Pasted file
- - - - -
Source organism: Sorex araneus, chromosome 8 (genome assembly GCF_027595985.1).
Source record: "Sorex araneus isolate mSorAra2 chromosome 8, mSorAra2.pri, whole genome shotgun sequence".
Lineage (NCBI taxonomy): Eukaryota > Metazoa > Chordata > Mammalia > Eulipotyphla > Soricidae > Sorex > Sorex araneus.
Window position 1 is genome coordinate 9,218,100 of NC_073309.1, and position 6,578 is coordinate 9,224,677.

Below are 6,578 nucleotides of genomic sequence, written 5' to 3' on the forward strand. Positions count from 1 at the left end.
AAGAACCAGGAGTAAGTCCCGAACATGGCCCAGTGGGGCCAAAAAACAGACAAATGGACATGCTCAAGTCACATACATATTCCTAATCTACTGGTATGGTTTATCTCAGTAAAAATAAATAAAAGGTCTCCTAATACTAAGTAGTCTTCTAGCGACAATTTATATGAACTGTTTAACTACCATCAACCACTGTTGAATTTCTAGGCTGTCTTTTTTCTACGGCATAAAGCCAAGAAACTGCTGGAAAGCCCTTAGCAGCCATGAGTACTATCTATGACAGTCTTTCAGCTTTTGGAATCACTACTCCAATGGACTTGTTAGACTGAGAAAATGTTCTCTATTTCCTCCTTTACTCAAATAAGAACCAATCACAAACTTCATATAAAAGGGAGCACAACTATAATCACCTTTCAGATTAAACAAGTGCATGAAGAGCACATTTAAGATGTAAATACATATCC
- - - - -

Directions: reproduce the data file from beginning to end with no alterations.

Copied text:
Source organism: Sorex araneus, chromosome 8 (genome assembly GCF_027595985.1).
Source record: "Sorex araneus isolate mSorAra2 chromosome 8, mSorAra2.pri, whole genome shotgun sequence".
Lineage (NCBI taxonomy): Eukaryota > Metazoa > Chordata > Mammalia > Eulipotyphla > Soricidae > Sorex > Sorex araneus.
Window position 1 is genome coordinate 9,218,100 of NC_073309.1, and position 6,578 is coordinate 9,224,677.

Below are 6,578 nucleotides of genomic sequence, written 5' to 3' on the forward strand. Positions count from 1 at the left end.
AAGAACCAGGAGTAAGTCCCGAACATGGCCCAGTGGGGCCAAAAAACAGACAAATGGACATGCTCAAGTCACATACATATTCCTAATCTACTGGTATGGTTTATCTCAGTAAAAATAAATAAAAGGTCTCCTAATACTAAGTAGTCTTCTAGCGACAATTTATATGAACTGTTTAACTACCATCAACCACTGTTGAATTTCTAGGCTGTCTTTTTTCTACGGCATAAAGCCAAGAAACTGCTGGAAAGCCCTTAGCAGCCATGAGTACTATCTATGACAGTCTTTCAGCTTTTGGAATCACTACTCCAATGGACTTGTTAGACTGAGAAAATGTTCTCTATTTCCTCCTTTACTCAAATAAGAACCAATCACAAACTTCATATAAAAGGGAGCACAACTATAATCACCTTTCAGATTAAACAAGTGCATGAAGAGCACATTTAAGATGTAAATACATATCC